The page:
Beginning May 26, agricultural producers may begin applying for government assistance at USDA's Farm Service Agency offices. The application period continues through Aug. 28, 2020. Please call ahead to schedule an appointment.
The assistance is to compensate producers who have suffered losses due to the COVID-19 outbreak.
- Up to $16 billion in direct payments; and
- The purchase of $3 billion in fresh produce, dairy, and meat to deliver to families in need.
“President Trump has authorized USDA to ensure our patriotic farmers, ranchers, and producers are supported and we are moving quickly to open applications to get payments out the door and into the pockets of farmers,” said Agriculture Secretary Sonny Perdue. “These payments will help keep farmers afloat while market demand returns as our nation reopens and recovers.”
Producers will receive 80% of their maximum total payment upon approval of the application. The remaining portion of the payment, not to exceed the payment limit, will be paid at a later date as funds remain available.
Is there a payment limit?
There is a payment limitation of $250,000 per person or entity for all commodities combined. Applicants who are corporations, limited liability companies or limited partnerships may qualify for additional payment limits where members actively provide personal labor or personal management for the farming operation. Producers will also have to certify they meet the Adjusted Gross Income limitation of $900,000 unless at least 75% or more of their income is derived from farming, ranching or forestry-related activities. Producers must also be in compliance with Highly Erodible Land and Wetland Conservation provisions.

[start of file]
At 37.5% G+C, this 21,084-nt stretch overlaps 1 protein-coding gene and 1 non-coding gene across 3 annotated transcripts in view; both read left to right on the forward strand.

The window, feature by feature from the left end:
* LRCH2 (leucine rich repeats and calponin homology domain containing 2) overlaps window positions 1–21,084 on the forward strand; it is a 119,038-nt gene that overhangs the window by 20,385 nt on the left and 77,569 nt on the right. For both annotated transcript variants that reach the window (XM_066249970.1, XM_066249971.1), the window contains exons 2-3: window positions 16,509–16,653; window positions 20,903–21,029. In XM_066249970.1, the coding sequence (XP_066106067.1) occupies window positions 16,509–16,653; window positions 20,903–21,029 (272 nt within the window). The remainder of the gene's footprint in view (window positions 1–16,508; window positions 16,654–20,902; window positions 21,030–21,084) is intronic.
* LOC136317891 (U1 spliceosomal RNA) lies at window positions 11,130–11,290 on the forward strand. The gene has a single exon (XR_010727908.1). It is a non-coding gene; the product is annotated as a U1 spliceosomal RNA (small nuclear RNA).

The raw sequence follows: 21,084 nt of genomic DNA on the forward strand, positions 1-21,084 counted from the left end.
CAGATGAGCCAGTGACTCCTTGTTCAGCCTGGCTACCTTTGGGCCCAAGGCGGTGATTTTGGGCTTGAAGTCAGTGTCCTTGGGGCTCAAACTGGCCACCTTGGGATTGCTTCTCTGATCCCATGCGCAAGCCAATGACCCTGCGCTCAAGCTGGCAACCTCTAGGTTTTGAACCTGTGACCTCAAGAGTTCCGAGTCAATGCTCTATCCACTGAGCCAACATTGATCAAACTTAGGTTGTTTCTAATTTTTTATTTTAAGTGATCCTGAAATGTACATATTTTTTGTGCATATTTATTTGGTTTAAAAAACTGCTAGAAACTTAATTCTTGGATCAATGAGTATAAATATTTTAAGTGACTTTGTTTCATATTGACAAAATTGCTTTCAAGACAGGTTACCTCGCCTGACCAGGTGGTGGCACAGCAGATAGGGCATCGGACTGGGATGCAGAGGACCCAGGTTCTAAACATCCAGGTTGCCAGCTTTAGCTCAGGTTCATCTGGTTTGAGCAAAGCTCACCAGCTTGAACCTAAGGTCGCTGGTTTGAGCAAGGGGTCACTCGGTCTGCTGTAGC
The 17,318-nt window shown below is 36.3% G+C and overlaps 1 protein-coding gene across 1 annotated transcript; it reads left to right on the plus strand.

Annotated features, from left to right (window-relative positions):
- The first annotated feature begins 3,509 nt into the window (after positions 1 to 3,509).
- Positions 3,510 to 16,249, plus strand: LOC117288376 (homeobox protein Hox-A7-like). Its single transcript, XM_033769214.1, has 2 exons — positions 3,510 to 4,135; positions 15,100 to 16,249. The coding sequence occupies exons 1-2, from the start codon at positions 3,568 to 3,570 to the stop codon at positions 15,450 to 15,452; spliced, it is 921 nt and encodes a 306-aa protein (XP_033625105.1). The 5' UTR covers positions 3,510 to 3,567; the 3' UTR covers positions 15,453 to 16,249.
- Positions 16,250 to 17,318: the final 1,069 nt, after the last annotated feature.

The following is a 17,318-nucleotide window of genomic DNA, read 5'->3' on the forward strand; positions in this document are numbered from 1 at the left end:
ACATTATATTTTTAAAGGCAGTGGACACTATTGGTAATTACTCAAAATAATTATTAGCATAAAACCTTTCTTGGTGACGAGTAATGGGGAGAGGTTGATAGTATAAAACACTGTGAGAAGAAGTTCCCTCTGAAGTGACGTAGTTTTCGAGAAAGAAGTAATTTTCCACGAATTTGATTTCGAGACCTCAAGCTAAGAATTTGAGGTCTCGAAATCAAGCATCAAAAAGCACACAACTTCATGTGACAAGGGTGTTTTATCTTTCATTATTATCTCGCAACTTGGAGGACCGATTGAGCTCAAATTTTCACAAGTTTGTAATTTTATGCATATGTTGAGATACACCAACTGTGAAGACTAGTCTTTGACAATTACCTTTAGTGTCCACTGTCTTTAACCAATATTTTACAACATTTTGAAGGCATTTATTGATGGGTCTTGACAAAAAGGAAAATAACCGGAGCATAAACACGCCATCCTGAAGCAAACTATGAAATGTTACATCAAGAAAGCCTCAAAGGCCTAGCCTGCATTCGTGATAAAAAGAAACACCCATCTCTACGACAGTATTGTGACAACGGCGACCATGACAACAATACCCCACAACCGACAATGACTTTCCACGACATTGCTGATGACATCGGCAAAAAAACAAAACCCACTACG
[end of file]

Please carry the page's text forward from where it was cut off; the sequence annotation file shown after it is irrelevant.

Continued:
The direct funding comes from the Coronavirus Food Assistance Program and the the Coronavirus Aid, Relief, and Economic Stability (CARES) Act. Congress allocated $9.5 billion in the CARES Act to compensate farmers for losses due to price declines that occurred between mid-January 2020 and mid-April 2020 and to support specialty crop growers for product that had been shipped from the farm between the same time period, but subsequently spoiled due to loss of marketing channels.
Additional funding comes from the Commodity Credit Corporation. USDA will use $6.5 billion in CCC funds to cover losses due to ongoing market disruptions.
Farmers with a 5% or greater price decline due to COVID-19 and who face additional marketing costs as a result of lower demand, surplus production and shipping disruptions qualify for aid through the Coronavirus Food Assistance Program.
What ag products qualify?
- Non-specialty crops eligible for CFAP payments include malting barley, canola, corn, upland cotton, millet, oats, soybeans, sorghum, sunflowers, durum wheat, and hard red spring wheat. Wool is also eligible. Producers will be paid based on inventory subject to price risk held as of Jan. 15, 2020. A payment will be made based 50% of a producer’s 2019 total production or the 2019 inventory as of Jan. 15, 2020, whichever is smaller, multiplied by the commodity’s applicable payment rates.
- Livestock eligible for CFAP include cattle, lambs, yearlings and hogs. The total payment will be calculated using the sum of the producer’s number of livestock sold between Jan. 15 and April 15, 2020, multiplied by the payment rates per head, and the highest inventory number of livestock between April 16 and May 14, 2020, multiplied by the payment rate per head.
- For dairy, the total payment will be calculated based on a producer’s certification of milk production for the first quarter of calendar year 2020 multiplied by a national price decline during the same quarter. The second part of the payment is based a national adjustment to each producer’s production in the first quarter.